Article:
Currently reading - Eclipse by Stephanie Meyer
I'm known as the Queen of Weird Rejection and Contest Comments in the Northwest Houston Chapter of RWA. Seriously, I've had some crazy ones. Sometimes, so bizarre they've become legends in Texas.
One morning a few years ago, I met some fellow chapter members for breakfast. A new gal named Stacey joined us, and as we talked about contest feedback, she started relating a story she'd heard about a gal from our state who'd gotten bad marks from a judge in California contest for having a constable as her hero. At this point everybody at the table cracked up. Poor Stacey looked bewildered until I said, "I'm the one that happened to."
The gist of the judge's comment was I needed to do my research because constables do not exist in the U.S.
Um, yeah, constables are law officers in some areas of the U.S. In some of the larger counties in Texas, the county is divided into precincts that are governed by Justices of the Peace and, you guessed it, a constables department. Trust me, I don't think I would have gotten out of my last speeding ticket by saying, "I'm sorry, sir, but you don't exist."
Then there's the judge who said I couldn't mix Greek and Roman names for my hero, Caesar, and his brother, Ptolemy. Except these two were based on the sons of Cleopatra VII of Egypt.
Yeah, that Cleopatra.
Her oldest son by Gaius Julius Caesar, a Roman general, was named Ptolemy Caesar and her youngest by Marcus Antonius, also a Roman general, was named Ptolemy Philadelphius. Heck, my crit partner, Jody, figured out by the second chapter that my Caesar was actually the middle son, Alexander Helios, because it was common for younger Romans to change their names to honor a deceased family member.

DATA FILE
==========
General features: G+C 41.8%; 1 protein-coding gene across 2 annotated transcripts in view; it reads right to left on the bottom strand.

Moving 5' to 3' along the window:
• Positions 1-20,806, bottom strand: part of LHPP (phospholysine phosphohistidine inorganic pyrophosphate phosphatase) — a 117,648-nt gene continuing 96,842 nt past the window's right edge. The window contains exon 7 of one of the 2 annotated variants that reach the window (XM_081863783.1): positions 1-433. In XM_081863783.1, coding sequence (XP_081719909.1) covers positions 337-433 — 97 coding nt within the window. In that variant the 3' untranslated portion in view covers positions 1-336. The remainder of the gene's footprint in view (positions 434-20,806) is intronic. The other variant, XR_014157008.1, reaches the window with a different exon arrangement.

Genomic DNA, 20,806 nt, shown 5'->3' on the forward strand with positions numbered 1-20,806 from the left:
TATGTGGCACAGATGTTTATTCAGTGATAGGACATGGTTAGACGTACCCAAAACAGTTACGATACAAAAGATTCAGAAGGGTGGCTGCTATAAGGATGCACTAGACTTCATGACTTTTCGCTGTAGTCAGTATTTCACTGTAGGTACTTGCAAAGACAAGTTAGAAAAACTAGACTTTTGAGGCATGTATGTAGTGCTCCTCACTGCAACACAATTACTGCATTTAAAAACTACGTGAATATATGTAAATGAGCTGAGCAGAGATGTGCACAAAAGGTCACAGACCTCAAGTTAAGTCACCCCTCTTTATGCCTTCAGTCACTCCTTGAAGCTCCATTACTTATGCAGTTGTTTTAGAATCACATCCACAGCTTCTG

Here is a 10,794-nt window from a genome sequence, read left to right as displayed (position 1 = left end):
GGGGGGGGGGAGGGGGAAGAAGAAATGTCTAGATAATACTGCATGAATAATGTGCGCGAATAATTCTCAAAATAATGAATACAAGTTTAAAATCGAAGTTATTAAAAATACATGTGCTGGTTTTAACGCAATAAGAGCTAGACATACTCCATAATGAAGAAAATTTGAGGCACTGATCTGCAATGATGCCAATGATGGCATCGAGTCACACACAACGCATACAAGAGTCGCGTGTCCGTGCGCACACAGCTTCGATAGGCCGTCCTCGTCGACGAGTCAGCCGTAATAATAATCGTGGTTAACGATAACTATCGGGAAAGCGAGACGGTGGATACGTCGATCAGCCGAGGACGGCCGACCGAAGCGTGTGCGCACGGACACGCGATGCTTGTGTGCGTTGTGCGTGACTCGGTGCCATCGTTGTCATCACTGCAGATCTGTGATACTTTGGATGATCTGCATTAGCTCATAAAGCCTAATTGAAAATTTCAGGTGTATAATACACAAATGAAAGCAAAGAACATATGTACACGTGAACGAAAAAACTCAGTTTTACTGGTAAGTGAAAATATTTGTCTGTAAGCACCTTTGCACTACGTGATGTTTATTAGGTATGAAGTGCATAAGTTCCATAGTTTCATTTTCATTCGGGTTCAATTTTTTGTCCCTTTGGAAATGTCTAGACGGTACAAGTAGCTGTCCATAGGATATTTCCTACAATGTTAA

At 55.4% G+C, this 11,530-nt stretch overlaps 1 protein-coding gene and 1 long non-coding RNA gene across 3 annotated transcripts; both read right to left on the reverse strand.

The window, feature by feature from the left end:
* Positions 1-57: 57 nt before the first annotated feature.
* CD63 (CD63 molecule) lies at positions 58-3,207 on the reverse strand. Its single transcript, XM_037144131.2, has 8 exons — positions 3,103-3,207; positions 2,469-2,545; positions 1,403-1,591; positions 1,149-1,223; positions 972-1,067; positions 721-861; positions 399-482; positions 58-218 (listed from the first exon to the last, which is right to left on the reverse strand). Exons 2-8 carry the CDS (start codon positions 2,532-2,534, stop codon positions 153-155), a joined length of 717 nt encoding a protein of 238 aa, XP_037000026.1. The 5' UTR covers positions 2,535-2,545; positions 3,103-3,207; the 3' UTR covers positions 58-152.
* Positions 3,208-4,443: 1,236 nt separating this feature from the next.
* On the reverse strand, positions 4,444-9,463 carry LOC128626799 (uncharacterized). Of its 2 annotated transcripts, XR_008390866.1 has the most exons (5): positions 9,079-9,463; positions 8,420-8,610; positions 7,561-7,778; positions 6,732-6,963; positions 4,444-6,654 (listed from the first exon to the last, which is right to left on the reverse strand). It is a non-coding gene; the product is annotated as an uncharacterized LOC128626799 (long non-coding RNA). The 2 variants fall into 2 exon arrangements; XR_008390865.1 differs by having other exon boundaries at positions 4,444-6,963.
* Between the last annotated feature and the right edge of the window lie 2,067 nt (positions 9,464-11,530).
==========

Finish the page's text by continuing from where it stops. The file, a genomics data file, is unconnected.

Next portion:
Another time I received bad marks from all three judges in a contest for not doing appropriate legal research concerning the passage of property when someone dies. (This particular story opens with the heroine trying to buy back a valuable heirloom during the auction of her grandmother's estate.) At the time I entered this particular contest, I was the head of the probate department of a law firm. I think I had a little bit of clue about how this stuff works.
This is not say the judge is always wrong. Author Susan Squires was the judge in another contest for this same manuscript. She pointed out several things that needed tightening in the opening chapter. Thanks to Ms. Squires' feedback I went on to final in two contests and get some agent requests for this puppy.
And maybe the reason more agents don't give feedback on manuscripts is sometimes the words just come out wrong.
Like the agent who said I had too much paranormal in my urban fantasy.
Yeah, that's what I thought too. What the agent really meant was I needed to slow down the pacing.
I guess the moral of this particular overlong saga is to take every bit of feedback and criticism with a grain of salt, a lime and a shot of tequila. Then wait and see if it makes sense after you've sobered up.
P.S. Mucho Gracias to DH, who found me some crickets!